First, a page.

Earnie Stewart

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Earnie Stewart
Personal information
Full name Earnest Stewart
Date of birth (1969-03-28) 28 March 1969 (age 45)
Place of birth Veghel, Netherlands
Height 5 ft 9 in (1.75 m)
Playing position Midfielder
Youth career
UDI'19
Senior career*
Years Team Apps (Gls)
1988–1990 VVV 62 (15)
1990–1996 Willem II 170 (49)
1996–2003 NAC 199 (50)
2003–2004 D.C. United 47 (4)
2004–2005 VVV-Venlo 6 (1)
Total 484 (119)
National team
1990–2004 United States 101 (17)
* Senior club appearances and goals counted for the domestic league only.
† Appearances (Goals).

Earnest "Big Ern" Stewart (born 28 March 1969) is a retired American soccer player who was a regular midfielder for the U.S. national team from 1990s until his retirement in 2005.

Early life and career[edit]

Stewart, the son of an African American U.S. Air Force airman Earnie Stewart, and his Dutch wife Annemien Stewart, grew up in the Netherlands, and began his professional career in that country in 1988 with VVV. He spent two years at the Dutch First Division (second-level) club before moving to Eredivisie side Willem II in 1990. By the end of 1990, he made his first appearance for the U.S. national team against Portugal.

In his first season at Willem II, he finished third on the goal-scoring list for the Dutch First Division, with 17. He went on to score 49 goals in six seasons there. In the meantime, he developed into a regular for the U.S. national team, starting all four games that the U.S. played in the 1994 FIFA World Cup. Most notably, he scored the goal that gave the U.S. its winning margin against Colombia in group play, the first World Cup game won by the U.S. since 1950. That game, sadly, would be more remembered for the own goal scored by Colombian defender Andrés Escobar, which led to Escobar's murder shortly after his return to Colombia. That goal was caused by an attempt to deflect a John Harkes shot away from Stewart, his intended target.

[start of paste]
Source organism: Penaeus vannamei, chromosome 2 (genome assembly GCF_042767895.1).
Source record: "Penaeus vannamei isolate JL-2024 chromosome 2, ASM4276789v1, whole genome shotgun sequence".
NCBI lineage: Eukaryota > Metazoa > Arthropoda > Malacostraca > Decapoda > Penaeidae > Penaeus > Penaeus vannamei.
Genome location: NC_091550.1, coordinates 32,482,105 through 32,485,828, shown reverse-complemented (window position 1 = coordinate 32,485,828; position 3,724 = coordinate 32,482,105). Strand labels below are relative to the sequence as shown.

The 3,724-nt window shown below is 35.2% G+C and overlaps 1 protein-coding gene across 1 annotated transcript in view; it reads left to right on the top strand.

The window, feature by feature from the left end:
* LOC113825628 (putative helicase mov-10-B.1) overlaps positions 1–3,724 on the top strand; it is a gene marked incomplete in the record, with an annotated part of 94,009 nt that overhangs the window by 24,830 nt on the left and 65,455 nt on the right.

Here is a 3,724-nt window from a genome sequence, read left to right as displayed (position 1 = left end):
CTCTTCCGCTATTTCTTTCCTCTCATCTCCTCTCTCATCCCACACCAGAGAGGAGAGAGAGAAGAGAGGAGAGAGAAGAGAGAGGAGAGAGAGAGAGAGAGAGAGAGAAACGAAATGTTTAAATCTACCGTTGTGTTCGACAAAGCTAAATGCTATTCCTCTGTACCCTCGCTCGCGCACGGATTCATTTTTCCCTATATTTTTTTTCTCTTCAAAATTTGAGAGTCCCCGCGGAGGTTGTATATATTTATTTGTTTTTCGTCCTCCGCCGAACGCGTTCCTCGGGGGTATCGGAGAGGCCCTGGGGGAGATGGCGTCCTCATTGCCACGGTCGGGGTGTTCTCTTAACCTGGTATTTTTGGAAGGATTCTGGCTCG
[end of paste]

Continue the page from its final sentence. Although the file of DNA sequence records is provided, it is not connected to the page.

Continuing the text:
By 1996, Stewart had moved to NAC Breda, eventually spending more than six seasons at NAC. The club was relegated in 1999, but Stewart helped the club win the First Division in 2000, thereby earning promotion back to the Eredivisie. During his years at NAC, he also played in all of the U.S. team's matches at the 1998 and 2002 FIFA World Cups, becoming one of only five U.S. men to play in three World Cups.

In January 2003, he left the Netherlands to play in Major League Soccer, and was allocated to D.C. United, where he won the MLS Cup in his second season. His scoring numbers did not equal his earlier high standards, as he tallied just four regular season goals and one playoff goal in MLS. He left DC after the 2004 season, coming back to the Netherlands and his original club, VVV-Venlo, where he became technical director following his retirement in 2005.

Stewart became the eighth U.S. man to make his 100th international appearance in a 2004 World Cup qualifier against Grenada. His 111 goals as a professional in the Netherlands makes him the highest-scoring American in international club play. He was named U.S. Soccer Athlete of the Year in 2001.